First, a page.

Instead participants preferred Runyakole-Rukiga messages since this is the commonly spoken and understood language by the people of southwestern Uganda. Indeed even Key informants pointed out language barrier as one of the limitations of these campaigns,
“A number of our adolescents are illiterate, yet most of these media messages are in English thus leaving them out”.
The study found that some of the participants wouldn’t recommend these messages to their friends for fear of being stigmatized. In fact one participant said,
“I keep the massage to myself because I don’t know who is sick and I hate it when someone suspects me to be positive” another participant in another FGD said “I can’t share the information. I’m the only one who is infected in the family so there is no one I can share with. I also I assume that where I get the information the friend can also get that information there”.
However most of the participants were free with these messages and were also ready to recommend them to their friends as one them said,
“I would like to share with the colleagues but it is not possible because most people hide their status and sometimes end up missing the information and sometimes dying” another participant commented that “Me at school there is a child and he also gets his drugs from here so when I saw him I tried to advise him to always listen to those messages. I always advise my friends to listen to them. Me I be wanting that even if I meet a person and I know that he or she is HIV positive, I always want to tell that person so that even if I die at least I know that he has remained with good health”.
Participants gave their opinion about what they thought would make these HIV media campaigns to be more effective to them and the wide community of the adolescents living with HIV in southwestern Uganda. Their recommendations hinged around privacy and confidentiality since these would deal with stigmatization. In this regard one of the participants commented that,
“I like that these messages be put in hospitals because it’s the health workers that keep our medical records and we trust them a lot more than people in the village who will know our status and start discriminating us from others”.
Another area of improvement suggested by the participants was about the frequency of messages on Radio and TVs. Participants noted that the HIV media campaigns had reduced and more adverts were concentrating on COVID-19 yet HIV was still killing people. For instance a participant commented that,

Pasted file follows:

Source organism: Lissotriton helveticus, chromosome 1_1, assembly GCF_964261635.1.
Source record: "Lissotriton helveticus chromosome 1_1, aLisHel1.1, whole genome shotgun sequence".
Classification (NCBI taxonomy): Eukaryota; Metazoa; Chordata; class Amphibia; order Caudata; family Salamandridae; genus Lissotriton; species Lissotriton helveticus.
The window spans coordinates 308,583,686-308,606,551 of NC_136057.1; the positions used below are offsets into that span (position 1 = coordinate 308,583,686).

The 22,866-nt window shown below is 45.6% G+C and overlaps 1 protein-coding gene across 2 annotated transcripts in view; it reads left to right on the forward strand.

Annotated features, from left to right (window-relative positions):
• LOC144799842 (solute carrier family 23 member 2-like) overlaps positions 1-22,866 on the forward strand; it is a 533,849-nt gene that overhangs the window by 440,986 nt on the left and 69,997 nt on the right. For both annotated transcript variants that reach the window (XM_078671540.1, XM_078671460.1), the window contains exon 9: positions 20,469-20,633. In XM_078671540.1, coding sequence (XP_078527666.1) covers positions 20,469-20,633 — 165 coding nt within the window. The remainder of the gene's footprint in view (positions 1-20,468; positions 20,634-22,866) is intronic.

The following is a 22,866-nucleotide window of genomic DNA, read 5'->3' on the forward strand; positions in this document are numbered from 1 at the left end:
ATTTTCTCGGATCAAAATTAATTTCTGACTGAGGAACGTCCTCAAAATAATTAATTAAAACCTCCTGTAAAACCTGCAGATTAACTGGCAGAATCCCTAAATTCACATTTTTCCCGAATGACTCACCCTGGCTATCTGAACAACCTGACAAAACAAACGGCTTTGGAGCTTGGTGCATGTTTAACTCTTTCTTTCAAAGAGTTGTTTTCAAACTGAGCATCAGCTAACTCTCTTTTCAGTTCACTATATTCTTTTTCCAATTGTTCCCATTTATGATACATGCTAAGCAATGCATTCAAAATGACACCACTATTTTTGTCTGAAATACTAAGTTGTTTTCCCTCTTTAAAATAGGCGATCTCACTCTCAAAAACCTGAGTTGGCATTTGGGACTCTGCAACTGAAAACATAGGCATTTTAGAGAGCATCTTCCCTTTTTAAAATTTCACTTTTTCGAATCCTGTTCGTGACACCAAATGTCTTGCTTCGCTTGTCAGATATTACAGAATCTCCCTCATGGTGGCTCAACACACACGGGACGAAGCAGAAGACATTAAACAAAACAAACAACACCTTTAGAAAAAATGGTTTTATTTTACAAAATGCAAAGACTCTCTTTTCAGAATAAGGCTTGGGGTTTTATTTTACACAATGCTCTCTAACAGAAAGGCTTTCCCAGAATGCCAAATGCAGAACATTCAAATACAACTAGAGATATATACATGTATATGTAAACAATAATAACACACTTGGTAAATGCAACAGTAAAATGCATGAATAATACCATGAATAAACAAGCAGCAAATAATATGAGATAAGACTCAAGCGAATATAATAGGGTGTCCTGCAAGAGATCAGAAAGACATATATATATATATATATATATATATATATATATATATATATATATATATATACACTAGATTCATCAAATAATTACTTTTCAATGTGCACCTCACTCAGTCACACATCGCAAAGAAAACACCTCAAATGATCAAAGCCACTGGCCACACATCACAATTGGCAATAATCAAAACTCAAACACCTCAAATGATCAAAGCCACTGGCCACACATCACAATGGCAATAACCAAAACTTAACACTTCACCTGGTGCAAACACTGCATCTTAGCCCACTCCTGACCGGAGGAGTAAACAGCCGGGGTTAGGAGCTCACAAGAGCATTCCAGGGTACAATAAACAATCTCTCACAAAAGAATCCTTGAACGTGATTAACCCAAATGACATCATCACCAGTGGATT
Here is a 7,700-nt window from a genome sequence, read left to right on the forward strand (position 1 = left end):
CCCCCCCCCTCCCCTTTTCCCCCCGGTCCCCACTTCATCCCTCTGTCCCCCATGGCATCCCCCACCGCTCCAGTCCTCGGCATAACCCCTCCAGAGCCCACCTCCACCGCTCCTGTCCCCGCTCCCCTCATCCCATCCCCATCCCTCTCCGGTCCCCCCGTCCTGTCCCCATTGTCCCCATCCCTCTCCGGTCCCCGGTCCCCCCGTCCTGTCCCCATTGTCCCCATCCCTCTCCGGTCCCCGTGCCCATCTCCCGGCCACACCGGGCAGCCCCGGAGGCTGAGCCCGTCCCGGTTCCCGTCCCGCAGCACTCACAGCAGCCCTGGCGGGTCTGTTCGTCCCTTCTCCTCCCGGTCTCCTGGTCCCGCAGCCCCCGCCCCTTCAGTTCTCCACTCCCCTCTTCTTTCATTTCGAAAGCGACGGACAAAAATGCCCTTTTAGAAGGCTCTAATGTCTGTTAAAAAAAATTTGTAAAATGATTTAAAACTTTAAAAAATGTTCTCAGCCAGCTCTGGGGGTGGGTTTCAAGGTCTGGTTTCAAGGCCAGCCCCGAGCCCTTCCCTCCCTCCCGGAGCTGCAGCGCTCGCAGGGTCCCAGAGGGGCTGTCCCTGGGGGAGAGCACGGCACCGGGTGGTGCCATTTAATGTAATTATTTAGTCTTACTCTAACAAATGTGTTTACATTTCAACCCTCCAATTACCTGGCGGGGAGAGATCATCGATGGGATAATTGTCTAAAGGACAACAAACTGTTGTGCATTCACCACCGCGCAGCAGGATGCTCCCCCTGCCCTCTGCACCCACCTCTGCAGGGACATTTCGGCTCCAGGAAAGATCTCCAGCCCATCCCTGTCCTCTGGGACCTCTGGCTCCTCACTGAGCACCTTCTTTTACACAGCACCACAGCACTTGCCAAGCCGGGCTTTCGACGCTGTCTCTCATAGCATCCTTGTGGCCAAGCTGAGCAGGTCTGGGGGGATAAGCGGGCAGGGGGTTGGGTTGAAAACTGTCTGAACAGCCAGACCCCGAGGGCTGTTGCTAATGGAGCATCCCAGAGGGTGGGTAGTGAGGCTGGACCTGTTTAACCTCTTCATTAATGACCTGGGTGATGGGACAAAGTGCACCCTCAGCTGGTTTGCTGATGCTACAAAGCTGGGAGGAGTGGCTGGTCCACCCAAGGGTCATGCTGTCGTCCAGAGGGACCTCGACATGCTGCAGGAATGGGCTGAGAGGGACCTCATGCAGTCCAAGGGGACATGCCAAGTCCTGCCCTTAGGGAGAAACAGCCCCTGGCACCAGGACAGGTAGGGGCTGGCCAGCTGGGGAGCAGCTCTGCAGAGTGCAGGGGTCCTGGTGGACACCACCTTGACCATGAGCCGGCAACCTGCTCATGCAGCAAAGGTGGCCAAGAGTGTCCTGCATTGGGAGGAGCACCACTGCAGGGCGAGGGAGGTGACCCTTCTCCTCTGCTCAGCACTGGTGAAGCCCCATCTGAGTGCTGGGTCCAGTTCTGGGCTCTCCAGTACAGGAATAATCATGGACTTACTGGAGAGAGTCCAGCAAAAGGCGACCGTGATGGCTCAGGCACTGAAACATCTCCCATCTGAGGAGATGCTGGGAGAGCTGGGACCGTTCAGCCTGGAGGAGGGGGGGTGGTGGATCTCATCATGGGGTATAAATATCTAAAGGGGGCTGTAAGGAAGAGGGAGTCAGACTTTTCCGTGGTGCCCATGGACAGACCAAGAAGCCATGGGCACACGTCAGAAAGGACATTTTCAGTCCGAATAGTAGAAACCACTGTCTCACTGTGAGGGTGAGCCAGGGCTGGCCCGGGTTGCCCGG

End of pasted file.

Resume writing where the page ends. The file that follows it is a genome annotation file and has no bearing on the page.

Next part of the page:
“Like when am watching like some TV station e.g. UBC, sometimes they spend long like a week without putting those campaigns and someone can forget if he/she sees a week go by without any message/advert so there they don’t help. Therefore they should always pass those messages during program breaks so that we keep alert and informed”. Respondents also observed that the posters were scattered and they needed to be spread throughout their locations. This is evidenced by a verbatim from one of the participants who commented that, “they should increase on the number of posters now they should start putting posters everywhere and even on radio they should put other messages more than what they have been putting”.
The study found that although these messages were highly recommendable to others and good, some participants noted that they were not age specific which in turn would embarrass viewers as expressed by one the Key Informants,
“They are good to a certain extent but they don’t have age specifications like they put them on TV not knowing there are some young children watching like messages about sex and yet children have a high cognitive so whatever they see or hear tends to sink deep inside their brains so that is the problem with these campaigns. They would be good if they were targeted to a certain age like if they specified that like people of 15 and above should be the ones to watch the messages”.